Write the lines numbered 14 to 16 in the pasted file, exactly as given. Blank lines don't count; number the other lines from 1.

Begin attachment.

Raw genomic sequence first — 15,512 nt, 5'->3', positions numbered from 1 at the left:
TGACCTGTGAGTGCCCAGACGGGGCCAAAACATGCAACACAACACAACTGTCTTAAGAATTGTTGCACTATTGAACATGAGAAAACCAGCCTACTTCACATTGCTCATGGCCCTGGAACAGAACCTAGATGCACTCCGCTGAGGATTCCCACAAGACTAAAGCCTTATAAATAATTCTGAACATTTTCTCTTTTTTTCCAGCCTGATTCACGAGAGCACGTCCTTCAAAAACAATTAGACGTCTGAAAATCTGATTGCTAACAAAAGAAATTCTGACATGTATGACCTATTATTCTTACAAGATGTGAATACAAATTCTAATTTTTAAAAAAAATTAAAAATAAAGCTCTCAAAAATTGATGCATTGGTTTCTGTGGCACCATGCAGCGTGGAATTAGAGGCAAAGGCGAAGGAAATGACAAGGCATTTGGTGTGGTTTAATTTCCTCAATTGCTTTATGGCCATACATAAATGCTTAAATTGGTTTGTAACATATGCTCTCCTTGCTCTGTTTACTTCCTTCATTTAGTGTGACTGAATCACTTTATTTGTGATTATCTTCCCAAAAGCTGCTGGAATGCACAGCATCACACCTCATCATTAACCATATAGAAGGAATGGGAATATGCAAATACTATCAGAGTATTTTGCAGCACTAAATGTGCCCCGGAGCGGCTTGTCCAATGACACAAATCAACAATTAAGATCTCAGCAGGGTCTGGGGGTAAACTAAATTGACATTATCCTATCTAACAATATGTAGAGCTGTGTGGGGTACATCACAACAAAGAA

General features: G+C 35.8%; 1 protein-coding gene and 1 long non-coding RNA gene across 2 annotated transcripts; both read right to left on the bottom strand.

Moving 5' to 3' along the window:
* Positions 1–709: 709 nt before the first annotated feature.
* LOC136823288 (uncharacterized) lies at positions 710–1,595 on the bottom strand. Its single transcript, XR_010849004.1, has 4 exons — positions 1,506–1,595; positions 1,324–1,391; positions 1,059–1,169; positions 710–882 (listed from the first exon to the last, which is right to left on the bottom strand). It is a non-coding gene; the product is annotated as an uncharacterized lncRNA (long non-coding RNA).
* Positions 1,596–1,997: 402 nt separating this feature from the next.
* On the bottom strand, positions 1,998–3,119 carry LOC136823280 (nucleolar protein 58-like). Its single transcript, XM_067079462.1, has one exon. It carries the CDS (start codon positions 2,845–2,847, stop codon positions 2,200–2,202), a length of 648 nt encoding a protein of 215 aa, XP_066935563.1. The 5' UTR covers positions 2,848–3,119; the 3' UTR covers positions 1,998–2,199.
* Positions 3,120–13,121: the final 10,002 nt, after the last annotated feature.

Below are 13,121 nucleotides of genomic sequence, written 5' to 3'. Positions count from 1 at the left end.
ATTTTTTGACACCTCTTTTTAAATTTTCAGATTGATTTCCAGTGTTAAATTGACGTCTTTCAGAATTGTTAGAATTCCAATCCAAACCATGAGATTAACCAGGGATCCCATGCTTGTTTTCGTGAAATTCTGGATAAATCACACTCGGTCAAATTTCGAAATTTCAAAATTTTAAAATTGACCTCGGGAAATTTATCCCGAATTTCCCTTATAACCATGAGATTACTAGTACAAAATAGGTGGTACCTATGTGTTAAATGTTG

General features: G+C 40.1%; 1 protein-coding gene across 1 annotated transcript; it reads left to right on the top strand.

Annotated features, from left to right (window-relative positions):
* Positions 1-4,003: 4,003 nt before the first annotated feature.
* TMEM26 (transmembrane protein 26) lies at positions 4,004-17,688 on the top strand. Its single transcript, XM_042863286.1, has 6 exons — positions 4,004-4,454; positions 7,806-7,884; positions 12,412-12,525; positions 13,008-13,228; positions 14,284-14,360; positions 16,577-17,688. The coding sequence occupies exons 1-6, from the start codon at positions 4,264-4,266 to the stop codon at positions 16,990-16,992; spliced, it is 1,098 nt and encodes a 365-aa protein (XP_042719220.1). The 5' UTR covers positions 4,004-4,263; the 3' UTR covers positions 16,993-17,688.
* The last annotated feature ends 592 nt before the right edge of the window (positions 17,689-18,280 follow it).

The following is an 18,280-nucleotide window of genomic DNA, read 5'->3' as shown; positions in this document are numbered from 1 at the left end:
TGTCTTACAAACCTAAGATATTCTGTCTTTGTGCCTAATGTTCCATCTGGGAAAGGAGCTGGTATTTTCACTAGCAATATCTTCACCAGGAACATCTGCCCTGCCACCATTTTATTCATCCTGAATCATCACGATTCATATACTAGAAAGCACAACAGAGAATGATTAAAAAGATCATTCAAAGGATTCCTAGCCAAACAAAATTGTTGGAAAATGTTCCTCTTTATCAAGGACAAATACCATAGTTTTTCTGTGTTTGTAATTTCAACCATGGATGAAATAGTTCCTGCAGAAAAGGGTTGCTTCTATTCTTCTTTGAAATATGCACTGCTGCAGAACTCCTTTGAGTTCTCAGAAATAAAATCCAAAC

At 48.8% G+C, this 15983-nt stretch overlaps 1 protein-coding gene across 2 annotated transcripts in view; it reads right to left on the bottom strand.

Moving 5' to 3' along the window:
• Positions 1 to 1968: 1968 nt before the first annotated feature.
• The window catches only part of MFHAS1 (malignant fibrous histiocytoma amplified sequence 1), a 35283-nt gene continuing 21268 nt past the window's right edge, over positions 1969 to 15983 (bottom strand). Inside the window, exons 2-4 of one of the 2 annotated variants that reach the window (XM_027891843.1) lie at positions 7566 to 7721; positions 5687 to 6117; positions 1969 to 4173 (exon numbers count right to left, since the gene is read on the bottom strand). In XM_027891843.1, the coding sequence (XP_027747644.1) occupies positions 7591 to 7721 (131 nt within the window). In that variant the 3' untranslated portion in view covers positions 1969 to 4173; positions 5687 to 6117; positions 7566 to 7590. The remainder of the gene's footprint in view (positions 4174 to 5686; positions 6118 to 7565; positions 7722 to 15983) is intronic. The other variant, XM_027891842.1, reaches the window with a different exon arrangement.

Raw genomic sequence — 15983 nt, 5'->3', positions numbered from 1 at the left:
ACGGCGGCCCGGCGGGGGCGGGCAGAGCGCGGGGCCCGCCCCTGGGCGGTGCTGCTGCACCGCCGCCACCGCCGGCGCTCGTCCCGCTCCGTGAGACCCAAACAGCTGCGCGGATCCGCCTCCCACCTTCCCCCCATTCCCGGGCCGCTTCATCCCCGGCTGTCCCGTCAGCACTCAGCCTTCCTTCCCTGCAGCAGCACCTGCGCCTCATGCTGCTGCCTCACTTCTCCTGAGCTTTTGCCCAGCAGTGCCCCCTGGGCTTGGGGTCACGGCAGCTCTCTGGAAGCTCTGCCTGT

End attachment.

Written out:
* Positions 1-4,003: 4,003 nt before the first annotated feature.
* TMEM26 (transmembrane protein 26) lies at positions 4,004-17,688 on the top strand. Its single transcript, XM_042863286.1, has 6 exons — positions 4,004-4,454; positions 7,806-7,884; positions 12,412-12,525; positions 13,008-13,228; positions 14,284-14,360; positions 16,577-17,688. The coding sequence occupies exons 1-6, from the start codon at positions 4,264-4,266 to the stop codon at positions 16,990-16,992; spliced, it is 1,098 nt and encodes a 365-aa protein (XP_042719220.1). The 5' UTR covers positions 4,004-4,263; the 3' UTR covers positions 16,993-17,688.
* The last annotated feature ends 592 nt before the right edge of the window (positions 17,689-18,280 follow it).